There are free neutrons everywhere in nature, in small amounts. Their main source is cosmic rays. They also occur in nuclear reactions of natural alpha radiation and spontaneous fission of heavy nuclei. In many ways, neutron is a unique particle—with no electric charge, it has a relatively large mass, subject to radioactive decay. Neutrons build each atomic nucleus except that of hydrogen, that is, they are the constituents of all matter. For the practice of nuclear reactions, neutrons are much more important than any other particles. Neutron, as a neutral particle, does not possess the ability for direct ionization of materials. The basic mechanism of the neutron interaction with the environment is through the elastic collision with the atomic cores of that environment. Interaction with the electrons, although exists, is negligible. Energy transfer in these collisions is executed entirely in accordance with where is energy, transferred in an elastic collision, is energy of incident particles, is incident particle mass, is struck particle mass, and is angle between the direction of scattering of incident particle and the direction of intrusion. Thereby, the neutron loses some of its energy and slows down, while the environment may suffer from different types of transformation.
Neutrons and other high-energy particles collide and displace lattice atoms in semiconductors, creating Frenkel defects. Primary displaced atoms typically have enough energy to create secondary defects. These vacancies may combine with dopant and impurity atoms to form stable defects, which, in turn, may serve as recombination centers, decreasing carrier lifetime. The decrease in carrier lifetimes in doped semiconductor materials after exposure to a neutron fluence has been characterized as an abrupt decrease followed by a rapid short-term anneal (on the order of a few hours) and a long-term anneal (on the order of months), in which the carrier lifetime increases . Axness et al.  show that the lattice damage and carrier lifetime degradation are spatially dependent.
This work describes a series of measurements undertaken to try to identify the similarities and differences in behavior of solar cells, photodiodes, and phototransistors in situation when these have previously been damaged by neutron radiation and have had enough time to recover. The aim of this paper is to provide readers with a comparative overview of the processes that occur in solar cells, photodiodes, and phototransistors after neutron irradiation and to give a critical review of the effectiveness of these devices in the environment with neutron radiation, that is, space.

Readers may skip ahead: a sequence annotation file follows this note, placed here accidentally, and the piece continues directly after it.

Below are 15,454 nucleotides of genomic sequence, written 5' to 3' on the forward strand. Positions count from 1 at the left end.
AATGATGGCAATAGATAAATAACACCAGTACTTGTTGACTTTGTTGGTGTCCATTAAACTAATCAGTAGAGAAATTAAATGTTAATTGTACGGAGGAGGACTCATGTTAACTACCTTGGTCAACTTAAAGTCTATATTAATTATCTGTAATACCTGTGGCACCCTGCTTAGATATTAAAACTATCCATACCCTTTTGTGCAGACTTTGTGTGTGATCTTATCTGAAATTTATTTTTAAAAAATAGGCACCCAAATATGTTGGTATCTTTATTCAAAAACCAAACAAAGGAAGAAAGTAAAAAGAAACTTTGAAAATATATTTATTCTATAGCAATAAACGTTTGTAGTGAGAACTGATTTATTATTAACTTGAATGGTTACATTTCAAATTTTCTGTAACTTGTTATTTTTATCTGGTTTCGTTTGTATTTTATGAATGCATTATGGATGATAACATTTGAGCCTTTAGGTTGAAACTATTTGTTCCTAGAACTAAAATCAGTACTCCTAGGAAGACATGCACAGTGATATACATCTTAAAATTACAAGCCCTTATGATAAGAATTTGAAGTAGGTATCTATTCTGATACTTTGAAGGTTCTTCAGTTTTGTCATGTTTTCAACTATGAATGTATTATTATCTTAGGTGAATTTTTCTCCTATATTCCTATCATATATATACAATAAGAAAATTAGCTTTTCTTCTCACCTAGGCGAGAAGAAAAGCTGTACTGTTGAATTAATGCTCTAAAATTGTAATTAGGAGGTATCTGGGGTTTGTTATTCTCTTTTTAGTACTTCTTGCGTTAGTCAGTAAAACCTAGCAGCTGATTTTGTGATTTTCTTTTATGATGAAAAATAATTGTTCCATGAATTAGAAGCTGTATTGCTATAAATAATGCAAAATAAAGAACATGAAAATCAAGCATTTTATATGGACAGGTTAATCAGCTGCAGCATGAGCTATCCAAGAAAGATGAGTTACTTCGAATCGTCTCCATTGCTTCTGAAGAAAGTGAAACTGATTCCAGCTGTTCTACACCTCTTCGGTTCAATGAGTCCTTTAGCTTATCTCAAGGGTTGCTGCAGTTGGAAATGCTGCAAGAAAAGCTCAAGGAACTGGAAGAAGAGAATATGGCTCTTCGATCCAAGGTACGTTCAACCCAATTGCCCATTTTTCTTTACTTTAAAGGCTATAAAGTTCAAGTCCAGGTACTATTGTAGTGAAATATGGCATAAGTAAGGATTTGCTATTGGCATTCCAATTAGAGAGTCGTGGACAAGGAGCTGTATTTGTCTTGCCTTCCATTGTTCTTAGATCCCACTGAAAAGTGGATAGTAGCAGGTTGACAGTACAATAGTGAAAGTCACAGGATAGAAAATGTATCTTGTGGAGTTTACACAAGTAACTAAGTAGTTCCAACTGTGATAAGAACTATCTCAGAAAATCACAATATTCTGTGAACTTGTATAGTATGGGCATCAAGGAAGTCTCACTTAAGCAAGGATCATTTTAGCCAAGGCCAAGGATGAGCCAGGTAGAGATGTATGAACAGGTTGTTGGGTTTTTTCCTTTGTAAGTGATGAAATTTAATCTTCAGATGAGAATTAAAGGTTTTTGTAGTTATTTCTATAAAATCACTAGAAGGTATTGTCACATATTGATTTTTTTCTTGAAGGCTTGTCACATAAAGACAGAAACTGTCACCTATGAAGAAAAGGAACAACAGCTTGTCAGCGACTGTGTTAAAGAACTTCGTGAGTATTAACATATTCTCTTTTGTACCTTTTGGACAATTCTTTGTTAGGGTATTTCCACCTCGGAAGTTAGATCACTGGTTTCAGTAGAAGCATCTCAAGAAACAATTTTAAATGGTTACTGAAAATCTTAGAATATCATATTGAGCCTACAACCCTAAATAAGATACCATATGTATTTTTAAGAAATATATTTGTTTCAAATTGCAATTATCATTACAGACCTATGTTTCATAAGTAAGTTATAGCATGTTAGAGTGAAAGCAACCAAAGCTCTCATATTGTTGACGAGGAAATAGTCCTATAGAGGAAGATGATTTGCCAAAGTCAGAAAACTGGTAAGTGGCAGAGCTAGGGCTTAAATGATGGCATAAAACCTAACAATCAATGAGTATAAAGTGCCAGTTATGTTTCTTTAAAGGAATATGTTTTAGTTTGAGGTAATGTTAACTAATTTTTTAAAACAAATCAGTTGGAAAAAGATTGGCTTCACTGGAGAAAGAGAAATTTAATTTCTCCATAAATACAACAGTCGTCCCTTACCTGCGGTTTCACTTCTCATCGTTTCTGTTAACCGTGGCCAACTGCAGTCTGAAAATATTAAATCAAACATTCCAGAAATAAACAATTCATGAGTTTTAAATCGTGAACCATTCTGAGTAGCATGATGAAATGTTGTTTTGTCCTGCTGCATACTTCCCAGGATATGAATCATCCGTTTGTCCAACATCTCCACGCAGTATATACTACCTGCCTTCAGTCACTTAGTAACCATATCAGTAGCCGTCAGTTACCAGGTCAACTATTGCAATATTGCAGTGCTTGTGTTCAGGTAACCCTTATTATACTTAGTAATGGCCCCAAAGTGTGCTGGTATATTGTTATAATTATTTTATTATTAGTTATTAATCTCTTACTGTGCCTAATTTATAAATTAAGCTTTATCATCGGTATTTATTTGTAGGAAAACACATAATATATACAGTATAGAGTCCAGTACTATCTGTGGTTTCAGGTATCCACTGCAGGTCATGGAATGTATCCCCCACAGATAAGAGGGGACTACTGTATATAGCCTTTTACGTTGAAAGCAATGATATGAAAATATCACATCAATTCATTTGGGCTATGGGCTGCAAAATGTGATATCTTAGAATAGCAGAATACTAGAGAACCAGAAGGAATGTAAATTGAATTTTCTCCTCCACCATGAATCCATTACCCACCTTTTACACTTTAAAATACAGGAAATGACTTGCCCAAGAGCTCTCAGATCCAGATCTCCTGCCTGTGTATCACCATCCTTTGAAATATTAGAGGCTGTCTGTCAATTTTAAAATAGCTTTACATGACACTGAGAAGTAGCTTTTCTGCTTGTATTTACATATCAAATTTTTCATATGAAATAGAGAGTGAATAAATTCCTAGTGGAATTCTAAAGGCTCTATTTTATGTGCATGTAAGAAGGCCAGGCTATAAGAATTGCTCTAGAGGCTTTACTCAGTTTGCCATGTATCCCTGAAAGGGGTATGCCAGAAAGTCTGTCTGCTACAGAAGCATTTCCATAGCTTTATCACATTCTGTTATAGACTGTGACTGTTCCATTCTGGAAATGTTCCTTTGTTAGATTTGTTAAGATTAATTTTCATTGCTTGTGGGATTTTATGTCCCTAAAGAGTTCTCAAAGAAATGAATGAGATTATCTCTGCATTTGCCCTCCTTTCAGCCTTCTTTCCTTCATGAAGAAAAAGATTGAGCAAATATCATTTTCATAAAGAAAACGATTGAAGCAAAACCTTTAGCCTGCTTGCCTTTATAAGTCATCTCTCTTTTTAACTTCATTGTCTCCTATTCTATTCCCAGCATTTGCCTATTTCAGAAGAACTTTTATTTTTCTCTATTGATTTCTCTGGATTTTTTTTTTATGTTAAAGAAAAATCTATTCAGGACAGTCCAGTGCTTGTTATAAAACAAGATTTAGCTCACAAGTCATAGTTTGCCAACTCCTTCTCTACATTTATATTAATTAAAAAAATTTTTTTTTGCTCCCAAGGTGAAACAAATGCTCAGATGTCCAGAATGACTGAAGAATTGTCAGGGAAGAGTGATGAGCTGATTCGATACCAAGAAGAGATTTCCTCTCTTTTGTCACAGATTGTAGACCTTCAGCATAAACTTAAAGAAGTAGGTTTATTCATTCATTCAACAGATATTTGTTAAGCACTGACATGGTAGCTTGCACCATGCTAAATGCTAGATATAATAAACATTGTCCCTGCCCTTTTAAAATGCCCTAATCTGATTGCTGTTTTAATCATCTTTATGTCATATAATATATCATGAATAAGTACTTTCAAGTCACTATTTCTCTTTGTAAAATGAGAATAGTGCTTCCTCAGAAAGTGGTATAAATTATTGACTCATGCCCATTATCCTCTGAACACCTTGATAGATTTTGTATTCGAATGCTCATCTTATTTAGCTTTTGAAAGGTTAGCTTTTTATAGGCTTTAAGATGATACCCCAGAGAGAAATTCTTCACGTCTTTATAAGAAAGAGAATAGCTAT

2. Materials and Methods
Experimental measurement in this paper was carried out on the commercially available optoelectronic devices. In this experiment, the following were used:(1)monocrystalline silicon solar panel (maximum power voltage 4.0 V, maximum power current 100.0 mA, dimension: mm);(2)four types of silicon PIN photodiodes (BP104, BPW41N, BPW34, all manufactured by Vishay, and SFH203FA by Osram);(3)two types of silicon NPN phototransistors (BPW40 manufactured by Telefunken electronic and LTR4206 by Liteon).
Semiconductor devices have been exposed to neutron and gamma radiation from 241Am-Be source, which is housed in the Secondary Standard Dosimetry Laboratory (SSDL) Institute of Nuclear Sciences “Vinča,” Belgrade. 241Am-Be source emits gamma photons of low energy (60 keV and 14 keV), so that for the activity of 1 Ci, the photon equivalent dose rate is mSv/hr are calculated, and the photon absorbed dose rate is mGy/hr at a distance of 5 cm from the source. The intensity of the neutron emission from this source is neutrons s−1, and the mean energy of the neutrons MeV. Based on measurements of the quality factor for this neutron spectrum , calculated the neutron absorbed dose rate mGy/hr and the equivalent dose rate of neutrons mSv/hr. This means that at 5 cm distance from the 241Am-Be source with a total absorbed dose rate is mGy/hr, while the total equivalent dose is mSv/hr. In this experiment, the semiconductor devices were placed at a distance of 5 cm from the 241Am-Be source, and the exposure period was 16.75 hr. In this interval, the material components received the radiation of the total absorbed dose in the amount of mGy (13.714 mGy/hr 16.75 hr), and respectively, the total equivalent dose mSv (24 mSv/hr 16.75 hr). The components were irradiated in the air at a temperature of 21°C and relative humidity of 40% to 70%.